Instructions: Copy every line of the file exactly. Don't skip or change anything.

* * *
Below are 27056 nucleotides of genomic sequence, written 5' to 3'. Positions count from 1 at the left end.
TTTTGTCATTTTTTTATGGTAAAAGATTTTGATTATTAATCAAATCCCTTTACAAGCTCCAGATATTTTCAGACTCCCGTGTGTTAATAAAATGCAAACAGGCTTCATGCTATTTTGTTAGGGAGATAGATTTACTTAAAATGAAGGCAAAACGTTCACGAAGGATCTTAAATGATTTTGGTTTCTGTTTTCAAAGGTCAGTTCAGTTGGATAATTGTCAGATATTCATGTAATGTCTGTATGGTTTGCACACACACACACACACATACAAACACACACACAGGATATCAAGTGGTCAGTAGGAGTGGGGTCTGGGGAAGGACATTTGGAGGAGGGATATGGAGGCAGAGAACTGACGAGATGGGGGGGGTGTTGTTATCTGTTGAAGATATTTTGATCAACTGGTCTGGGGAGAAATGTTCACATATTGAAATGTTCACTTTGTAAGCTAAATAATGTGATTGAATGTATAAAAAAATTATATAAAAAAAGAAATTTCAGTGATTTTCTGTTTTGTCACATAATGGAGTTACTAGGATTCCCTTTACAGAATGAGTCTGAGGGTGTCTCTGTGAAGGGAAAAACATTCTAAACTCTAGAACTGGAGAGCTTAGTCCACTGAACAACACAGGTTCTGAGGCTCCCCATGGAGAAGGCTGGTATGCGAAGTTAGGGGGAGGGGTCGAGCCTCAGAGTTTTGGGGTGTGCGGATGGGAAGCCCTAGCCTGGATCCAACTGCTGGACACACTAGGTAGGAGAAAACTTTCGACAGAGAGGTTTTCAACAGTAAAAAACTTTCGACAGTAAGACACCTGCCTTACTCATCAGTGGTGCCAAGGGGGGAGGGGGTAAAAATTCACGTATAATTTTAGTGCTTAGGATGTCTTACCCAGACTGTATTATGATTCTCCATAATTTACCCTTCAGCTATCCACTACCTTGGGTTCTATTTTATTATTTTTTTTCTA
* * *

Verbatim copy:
Below are 27056 nucleotides of genomic sequence, written 5' to 3'. Positions count from 1 at the left end.
TTTTGTCATTTTTTTATGGTAAAAGATTTTGATTATTAATCAAATCCCTTTACAAGCTCCAGATATTTTCAGACTCCCGTGTGTTAATAAAATGCAAACAGGCTTCATGCTATTTTGTTAGGGAGATAGATTTACTTAAAATGAAGGCAAAACGTTCACGAAGGATCTTAAATGATTTTGGTTTCTGTTTTCAAAGGTCAGTTCAGTTGGATAATTGTCAGATATTCATGTAATGTCTGTATGGTTTGCACACACACACACACACATACAAACACACACACAGGATATCAAGTGGTCAGTAGGAGTGGGGTCTGGGGAAGGACATTTGGAGGAGGGATATGGAGGCAGAGAACTGACGAGATGGGGGGGGTGTTGTTATCTGTTGAAGATATTTTGATCAACTGGTCTGGGGAGAAATGTTCACATATTGAAATGTTCACTTTGTAAGCTAAATAATGTGATTGAATGTATAAAAAAATTATATAAAAAAAGAAATTTCAGTGATTTTCTGTTTTGTCACATAATGGAGTTACTAGGATTCCCTTTACAGAATGAGTCTGAGGGTGTCTCTGTGAAGGGAAAAACATTCTAAACTCTAGAACTGGAGAGCTTAGTCCACTGAACAACACAGGTTCTGAGGCTCCCCATGGAGAAGGCTGGTATGCGAAGTTAGGGGGAGGGGTCGAGCCTCAGAGTTTTGGGGTGTGCGGATGGGAAGCCCTAGCCTGGATCCAACTGCTGGACACACTAGGTAGGAGAAAACTTTCGACAGAGAGGTTTTCAACAGTAAAAAACTTTCGACAGTAAGACACCTGCCTTACTCATCAGTGGTGCCAAGGGGGGAGGGGGTAAAAATTCACGTATAATTTTAGTGCTTAGGATGTCTTACCCAGACTGTATTATGATTCTCCATAATTTACCCTTCAGCTATCCACTACCTTGGGTTCTATTTTATTATTTTTTTTCTA